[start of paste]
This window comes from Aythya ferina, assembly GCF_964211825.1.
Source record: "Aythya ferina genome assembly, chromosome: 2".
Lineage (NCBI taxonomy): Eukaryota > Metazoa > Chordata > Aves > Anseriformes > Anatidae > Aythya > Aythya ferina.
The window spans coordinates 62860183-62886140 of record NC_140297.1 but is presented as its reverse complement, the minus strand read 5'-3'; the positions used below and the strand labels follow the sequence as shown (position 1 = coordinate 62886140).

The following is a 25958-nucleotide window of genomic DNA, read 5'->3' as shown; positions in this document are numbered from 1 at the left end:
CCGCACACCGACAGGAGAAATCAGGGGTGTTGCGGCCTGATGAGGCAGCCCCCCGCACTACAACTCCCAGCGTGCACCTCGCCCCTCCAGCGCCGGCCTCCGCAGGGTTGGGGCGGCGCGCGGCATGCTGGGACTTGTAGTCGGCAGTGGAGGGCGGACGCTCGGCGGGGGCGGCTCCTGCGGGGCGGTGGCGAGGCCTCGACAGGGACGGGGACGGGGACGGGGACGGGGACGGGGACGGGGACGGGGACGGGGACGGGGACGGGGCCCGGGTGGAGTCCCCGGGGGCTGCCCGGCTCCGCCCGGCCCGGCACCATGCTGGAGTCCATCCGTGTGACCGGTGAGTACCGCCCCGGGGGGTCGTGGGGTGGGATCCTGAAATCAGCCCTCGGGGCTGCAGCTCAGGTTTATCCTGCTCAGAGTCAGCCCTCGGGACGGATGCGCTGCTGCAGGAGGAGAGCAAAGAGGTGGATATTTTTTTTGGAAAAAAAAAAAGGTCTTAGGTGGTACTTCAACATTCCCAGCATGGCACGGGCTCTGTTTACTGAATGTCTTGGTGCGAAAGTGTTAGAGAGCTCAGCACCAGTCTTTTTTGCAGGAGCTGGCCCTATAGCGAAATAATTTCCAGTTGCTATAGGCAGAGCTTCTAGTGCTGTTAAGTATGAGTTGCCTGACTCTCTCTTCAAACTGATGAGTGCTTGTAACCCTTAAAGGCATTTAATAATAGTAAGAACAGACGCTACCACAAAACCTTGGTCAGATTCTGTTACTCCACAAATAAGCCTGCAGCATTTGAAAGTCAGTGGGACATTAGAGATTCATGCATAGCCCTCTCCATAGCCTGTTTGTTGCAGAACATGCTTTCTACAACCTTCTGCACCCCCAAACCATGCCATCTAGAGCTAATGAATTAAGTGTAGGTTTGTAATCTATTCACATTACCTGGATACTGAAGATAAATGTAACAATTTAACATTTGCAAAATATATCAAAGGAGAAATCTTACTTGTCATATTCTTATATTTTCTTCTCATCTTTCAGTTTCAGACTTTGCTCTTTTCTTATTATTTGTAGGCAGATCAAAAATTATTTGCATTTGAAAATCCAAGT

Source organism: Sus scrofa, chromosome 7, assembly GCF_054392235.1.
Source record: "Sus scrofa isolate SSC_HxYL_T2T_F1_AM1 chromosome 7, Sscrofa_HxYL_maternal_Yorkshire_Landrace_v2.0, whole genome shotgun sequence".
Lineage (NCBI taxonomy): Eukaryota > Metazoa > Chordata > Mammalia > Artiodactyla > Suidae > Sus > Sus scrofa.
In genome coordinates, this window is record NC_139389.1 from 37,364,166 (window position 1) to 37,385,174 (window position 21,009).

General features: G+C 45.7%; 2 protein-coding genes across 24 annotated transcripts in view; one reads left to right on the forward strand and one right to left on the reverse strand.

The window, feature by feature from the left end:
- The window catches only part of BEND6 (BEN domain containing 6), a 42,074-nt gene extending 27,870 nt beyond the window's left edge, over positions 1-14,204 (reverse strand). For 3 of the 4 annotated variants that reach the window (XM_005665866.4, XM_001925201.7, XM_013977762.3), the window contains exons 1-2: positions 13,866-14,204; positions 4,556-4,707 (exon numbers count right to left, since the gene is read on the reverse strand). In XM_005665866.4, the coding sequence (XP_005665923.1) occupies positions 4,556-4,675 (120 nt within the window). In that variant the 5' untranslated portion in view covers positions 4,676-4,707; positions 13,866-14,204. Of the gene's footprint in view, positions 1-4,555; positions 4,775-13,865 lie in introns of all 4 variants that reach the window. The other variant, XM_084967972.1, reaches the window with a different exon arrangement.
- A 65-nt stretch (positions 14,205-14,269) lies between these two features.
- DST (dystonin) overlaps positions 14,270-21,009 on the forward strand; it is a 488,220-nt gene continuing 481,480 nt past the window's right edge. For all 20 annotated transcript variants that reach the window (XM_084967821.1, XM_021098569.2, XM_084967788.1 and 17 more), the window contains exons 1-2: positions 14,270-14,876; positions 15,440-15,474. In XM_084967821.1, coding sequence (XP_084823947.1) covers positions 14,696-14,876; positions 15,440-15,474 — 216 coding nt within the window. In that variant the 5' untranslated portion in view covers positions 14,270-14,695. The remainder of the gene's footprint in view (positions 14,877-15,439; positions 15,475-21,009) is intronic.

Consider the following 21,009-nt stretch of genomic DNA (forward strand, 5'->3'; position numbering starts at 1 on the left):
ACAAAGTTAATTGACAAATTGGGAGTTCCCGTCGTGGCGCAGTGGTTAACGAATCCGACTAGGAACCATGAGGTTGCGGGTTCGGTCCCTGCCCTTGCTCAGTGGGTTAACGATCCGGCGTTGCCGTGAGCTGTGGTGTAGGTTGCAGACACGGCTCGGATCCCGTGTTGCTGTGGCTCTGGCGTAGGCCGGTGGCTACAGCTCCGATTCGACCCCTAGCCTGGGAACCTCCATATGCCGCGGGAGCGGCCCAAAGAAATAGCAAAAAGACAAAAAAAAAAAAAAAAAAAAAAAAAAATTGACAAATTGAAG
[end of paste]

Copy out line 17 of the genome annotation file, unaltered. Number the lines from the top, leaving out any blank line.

ACAAAGTTAATTGACAAATTGGGAGTTCCCGTCGTGGCGCAGTGGTTAACGAATCCGACTAGGAACCATGAGGTTGCGGGTTCGGTCCCTGCCCTTGCTCAGTGGGTTAACGATCCGGCGTTGCCGTGAGCTGTGGTGTAGGTTGCAGACACGGCTCGGATCCCGTGTTGCTGTGGCTCTGGCGTAGGCCGGTGGCTACAGCTCCGATTCGACCCCTAGCCTGGGAACCTCCATATGCCGCGGGAGCGGCCCAAAGAAATAGCAAAAAGACAAAAAAAAAAAAAAAAAAAAAAAAAAATTGACAAATTGAAG